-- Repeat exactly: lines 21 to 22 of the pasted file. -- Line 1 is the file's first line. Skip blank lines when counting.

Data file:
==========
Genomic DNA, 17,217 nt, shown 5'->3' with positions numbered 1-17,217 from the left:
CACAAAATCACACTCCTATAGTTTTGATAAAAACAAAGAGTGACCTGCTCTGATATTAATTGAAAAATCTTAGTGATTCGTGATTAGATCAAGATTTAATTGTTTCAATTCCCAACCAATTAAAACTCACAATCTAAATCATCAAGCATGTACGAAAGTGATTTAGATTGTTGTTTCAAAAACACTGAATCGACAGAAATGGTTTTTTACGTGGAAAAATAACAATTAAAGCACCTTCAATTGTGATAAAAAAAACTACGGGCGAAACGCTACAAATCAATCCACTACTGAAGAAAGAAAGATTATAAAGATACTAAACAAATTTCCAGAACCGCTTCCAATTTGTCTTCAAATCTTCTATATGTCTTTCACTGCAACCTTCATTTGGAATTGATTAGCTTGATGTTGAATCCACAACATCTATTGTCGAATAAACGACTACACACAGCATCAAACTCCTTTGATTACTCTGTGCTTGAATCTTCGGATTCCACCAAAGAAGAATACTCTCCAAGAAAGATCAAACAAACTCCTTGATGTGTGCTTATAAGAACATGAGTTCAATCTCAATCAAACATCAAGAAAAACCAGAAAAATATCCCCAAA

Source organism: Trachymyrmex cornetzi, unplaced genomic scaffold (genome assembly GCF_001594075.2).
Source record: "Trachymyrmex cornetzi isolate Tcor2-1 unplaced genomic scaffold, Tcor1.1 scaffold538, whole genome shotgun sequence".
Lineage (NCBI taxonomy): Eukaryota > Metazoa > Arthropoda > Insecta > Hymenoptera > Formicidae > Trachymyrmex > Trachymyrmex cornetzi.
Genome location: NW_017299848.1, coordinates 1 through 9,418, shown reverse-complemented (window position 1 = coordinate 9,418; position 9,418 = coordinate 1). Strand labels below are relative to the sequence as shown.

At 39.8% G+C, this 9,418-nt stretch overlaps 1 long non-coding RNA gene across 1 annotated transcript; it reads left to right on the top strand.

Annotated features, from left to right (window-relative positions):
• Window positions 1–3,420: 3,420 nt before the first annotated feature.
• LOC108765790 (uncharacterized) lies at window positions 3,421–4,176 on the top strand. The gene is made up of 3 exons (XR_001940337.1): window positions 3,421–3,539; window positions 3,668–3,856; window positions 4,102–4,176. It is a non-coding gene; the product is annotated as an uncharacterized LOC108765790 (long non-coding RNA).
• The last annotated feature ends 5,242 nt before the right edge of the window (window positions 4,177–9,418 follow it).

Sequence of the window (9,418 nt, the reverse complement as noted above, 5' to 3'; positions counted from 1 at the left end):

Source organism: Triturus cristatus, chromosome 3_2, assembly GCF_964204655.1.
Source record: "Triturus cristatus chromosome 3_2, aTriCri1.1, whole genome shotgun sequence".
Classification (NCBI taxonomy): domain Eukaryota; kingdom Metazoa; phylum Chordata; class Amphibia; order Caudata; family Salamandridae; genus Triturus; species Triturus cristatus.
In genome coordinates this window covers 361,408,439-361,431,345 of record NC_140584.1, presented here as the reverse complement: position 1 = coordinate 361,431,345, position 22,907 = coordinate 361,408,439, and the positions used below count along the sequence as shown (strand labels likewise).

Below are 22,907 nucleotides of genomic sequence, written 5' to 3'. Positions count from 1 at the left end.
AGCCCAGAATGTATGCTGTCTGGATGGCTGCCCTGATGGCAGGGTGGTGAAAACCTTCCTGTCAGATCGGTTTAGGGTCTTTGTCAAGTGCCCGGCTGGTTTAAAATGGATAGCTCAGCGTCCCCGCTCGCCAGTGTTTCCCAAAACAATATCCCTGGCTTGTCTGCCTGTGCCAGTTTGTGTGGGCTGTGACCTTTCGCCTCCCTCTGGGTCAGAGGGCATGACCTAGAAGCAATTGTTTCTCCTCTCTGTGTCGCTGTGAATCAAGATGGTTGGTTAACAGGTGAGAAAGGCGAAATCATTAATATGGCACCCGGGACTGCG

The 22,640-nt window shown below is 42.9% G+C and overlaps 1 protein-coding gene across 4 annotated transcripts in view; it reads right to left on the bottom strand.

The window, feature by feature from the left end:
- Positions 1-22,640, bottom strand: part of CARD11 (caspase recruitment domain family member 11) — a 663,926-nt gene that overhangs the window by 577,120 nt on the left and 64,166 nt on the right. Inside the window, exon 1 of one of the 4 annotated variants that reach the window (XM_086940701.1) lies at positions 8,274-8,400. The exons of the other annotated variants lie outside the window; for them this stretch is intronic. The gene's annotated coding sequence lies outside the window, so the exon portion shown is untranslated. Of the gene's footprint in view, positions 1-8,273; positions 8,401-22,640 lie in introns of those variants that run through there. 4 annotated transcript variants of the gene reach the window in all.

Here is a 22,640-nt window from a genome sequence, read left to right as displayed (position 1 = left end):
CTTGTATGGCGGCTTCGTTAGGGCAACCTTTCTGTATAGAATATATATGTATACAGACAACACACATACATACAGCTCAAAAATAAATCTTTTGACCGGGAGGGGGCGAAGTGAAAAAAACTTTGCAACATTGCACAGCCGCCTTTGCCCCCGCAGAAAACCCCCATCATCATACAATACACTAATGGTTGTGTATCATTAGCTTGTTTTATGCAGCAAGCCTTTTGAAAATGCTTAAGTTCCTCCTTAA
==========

- Positions 1-22,640, bottom strand: part of CARD11 (caspase recruitment domain family member 11) — a 663,926-nt gene that overhangs the window by 577,120 nt on the left and 64,166 nt on the right. Inside the window, exon 1 of one of the 4 annotated variants that reach the window (XM_086940701.1) lies at positions 8,274-8,400. The exons of the other annotated variants lie outside the window; for them this stretch is intronic. The gene's annotated coding sequence lies outside the window, so the exon portion shown is untranslated. Of the gene's footprint in view, positions 1-8,273; positions 8,401-22,640 lie in introns of those variants that run through there. 4 annotated transcript variants of the gene reach the window in all.

Here is a 22,640-nt window from a genome sequence, read left to right as displayed (position 1 = left end):